On December 3, a group of Virginia alumni living in Nashville sent the manager of the Virginia team a telegram that read:
“As Virginia alumni here, we strongly urge you to fulfill contract and play Vanderbilt. As no excuse exists, otherwise Vanderbilt will publish correspondence and be awarded championship.”
The Nashville American reported on the acceptance:
Vanderbilt and Virginia, after all, will meet upon the gridiron Monday on the Vanderbilt athletic field. It is a certainty and according to report the orange and blue eleven left Charlottesville yesterday afternoon at 5 o’ clock en route to Nashville. They will arrive tonight. A telegram from manager Buck was received yesterday about noon stating that he would except the $600 proposition provided manager Fant would bear the expenses of the game. This was all that was asked and the controversy that has been on for days is settled.
The Vanderbilt-Virginia game has received considerable advertising through the disagreements that have arisen and there are very few newspaper readers who are not interested in the outcome on the field.
The indications are for a good day, the field was in very good shape yesterday, when the old gold and black eleven went against the “consolidated.” There was a vim in the assaults against the line of the latter that was irresistible. The men are all in good shape and Doctor Acton is well satisfied with the prospects.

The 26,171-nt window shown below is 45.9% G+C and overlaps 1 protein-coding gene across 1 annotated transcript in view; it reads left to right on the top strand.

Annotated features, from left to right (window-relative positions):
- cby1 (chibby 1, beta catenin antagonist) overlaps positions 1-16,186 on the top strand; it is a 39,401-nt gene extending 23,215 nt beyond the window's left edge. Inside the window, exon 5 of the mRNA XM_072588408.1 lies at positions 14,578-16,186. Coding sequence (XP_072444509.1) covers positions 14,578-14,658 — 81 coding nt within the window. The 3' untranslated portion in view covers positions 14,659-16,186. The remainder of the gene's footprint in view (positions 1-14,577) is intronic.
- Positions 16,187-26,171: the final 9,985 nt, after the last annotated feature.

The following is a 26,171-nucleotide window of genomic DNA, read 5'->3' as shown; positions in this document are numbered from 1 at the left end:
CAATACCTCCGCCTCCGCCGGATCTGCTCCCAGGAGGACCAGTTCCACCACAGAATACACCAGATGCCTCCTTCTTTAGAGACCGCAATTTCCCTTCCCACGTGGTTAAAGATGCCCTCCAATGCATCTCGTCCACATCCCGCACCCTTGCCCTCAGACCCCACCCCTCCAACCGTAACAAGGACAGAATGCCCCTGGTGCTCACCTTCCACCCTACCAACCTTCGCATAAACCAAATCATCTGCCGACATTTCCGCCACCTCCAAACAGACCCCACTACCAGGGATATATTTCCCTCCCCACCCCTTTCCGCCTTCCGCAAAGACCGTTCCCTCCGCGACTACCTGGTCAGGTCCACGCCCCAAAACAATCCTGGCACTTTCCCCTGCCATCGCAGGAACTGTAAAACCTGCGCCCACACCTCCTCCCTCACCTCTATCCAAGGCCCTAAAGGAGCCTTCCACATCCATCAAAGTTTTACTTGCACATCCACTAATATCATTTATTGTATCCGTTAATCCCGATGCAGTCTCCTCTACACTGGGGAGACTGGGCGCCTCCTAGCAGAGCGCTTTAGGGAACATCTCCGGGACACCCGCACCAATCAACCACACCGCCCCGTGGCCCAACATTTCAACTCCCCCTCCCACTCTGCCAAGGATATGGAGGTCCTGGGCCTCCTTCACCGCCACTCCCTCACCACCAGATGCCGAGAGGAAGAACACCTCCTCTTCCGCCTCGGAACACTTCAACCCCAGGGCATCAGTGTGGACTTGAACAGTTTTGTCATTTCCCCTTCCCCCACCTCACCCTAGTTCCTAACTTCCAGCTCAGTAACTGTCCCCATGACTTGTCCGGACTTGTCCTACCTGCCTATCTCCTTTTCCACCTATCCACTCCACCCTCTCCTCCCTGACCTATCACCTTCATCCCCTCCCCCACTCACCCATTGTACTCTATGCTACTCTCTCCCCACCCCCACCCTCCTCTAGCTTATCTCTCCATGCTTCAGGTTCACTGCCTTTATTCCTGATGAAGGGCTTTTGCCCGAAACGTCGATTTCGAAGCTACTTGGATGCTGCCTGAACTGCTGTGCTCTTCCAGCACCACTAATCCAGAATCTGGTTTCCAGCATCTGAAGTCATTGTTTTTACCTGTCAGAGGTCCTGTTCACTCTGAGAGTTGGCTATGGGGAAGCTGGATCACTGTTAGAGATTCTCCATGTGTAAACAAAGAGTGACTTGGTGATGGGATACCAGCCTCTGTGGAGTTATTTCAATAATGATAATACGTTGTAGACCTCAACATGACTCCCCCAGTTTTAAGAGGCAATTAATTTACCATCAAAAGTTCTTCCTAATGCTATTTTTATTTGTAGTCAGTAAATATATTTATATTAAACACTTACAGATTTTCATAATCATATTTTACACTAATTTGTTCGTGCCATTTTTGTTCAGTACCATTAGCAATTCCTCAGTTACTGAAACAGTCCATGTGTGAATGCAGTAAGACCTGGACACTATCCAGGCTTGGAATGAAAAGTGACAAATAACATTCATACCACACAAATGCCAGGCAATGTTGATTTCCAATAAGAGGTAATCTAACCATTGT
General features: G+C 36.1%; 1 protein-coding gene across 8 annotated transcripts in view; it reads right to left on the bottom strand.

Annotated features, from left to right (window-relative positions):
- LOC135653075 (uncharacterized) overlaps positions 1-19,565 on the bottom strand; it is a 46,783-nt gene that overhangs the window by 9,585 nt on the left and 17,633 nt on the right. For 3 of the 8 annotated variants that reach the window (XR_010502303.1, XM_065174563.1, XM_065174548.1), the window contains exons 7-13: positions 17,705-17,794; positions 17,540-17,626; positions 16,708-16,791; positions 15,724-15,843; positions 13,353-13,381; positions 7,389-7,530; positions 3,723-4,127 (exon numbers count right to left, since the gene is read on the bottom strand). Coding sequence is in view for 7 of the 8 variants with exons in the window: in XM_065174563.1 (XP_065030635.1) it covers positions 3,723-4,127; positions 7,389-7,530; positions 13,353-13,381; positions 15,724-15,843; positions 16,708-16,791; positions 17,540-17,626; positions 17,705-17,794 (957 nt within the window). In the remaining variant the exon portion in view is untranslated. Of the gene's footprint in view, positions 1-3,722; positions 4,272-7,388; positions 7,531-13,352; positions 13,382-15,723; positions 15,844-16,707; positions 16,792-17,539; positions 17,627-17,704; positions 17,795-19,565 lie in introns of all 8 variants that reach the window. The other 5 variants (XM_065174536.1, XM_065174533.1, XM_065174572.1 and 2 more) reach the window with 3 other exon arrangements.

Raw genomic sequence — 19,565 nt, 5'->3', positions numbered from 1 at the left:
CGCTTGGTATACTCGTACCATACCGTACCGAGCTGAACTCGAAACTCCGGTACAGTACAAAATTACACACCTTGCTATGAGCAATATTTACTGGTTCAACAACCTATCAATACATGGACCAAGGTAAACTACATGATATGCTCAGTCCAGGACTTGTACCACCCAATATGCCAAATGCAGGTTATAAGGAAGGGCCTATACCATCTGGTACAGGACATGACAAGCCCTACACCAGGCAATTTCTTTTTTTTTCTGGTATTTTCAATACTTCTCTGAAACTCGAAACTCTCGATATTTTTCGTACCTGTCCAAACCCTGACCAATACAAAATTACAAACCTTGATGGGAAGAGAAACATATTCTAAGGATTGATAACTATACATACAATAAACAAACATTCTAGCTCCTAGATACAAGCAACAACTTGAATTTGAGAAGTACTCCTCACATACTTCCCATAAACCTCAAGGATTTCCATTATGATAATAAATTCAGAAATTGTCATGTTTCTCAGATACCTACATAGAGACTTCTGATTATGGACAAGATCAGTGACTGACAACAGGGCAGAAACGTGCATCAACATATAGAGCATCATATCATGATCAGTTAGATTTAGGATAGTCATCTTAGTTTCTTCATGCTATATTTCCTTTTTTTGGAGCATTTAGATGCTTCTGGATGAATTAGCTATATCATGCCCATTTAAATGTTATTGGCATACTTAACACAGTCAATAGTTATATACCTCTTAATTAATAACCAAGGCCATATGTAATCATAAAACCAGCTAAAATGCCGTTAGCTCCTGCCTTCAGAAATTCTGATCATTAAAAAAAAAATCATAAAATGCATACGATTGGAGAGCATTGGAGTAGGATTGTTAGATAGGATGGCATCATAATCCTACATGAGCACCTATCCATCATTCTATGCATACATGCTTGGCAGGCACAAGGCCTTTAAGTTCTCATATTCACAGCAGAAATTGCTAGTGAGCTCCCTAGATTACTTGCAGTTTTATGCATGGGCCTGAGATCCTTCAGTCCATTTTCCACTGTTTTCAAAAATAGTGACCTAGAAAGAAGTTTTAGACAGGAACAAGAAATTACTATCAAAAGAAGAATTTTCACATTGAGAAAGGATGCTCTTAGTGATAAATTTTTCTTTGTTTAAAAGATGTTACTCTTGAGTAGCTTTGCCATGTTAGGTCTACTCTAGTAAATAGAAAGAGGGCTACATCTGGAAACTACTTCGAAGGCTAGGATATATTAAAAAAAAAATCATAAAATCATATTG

The Vanderbilt enthusiasts are jubilant over the approaching contest. The denizens of West Side Row last night adjourned supper to discuss the game. After the meal the team had signal practice in the gymnasium, accompanied with light exercise on the running track. The eleven will be the same that defeated Sewanee on thanksgiving. The contest will be one for victory. It is predicted that whichever way it falls the margin will be a small one for the winner.
Virginia entered the game with a 6-2 record. Their losses were on the road at Pennsylvania and Navy. They defeated Franklin & Marshall, St. Albans, Georgia, Gallaudet, George Washington and North Carolina. It was reported that a Georgia player died from injuries sustained in that game.
The Cavilers only brought four substitutes and spent 26 hours on the train traveling to the future Music City. Over 2,500 fans were in attendance on the site of the original Dudley Field. The fierce game ended in a scoreless tie.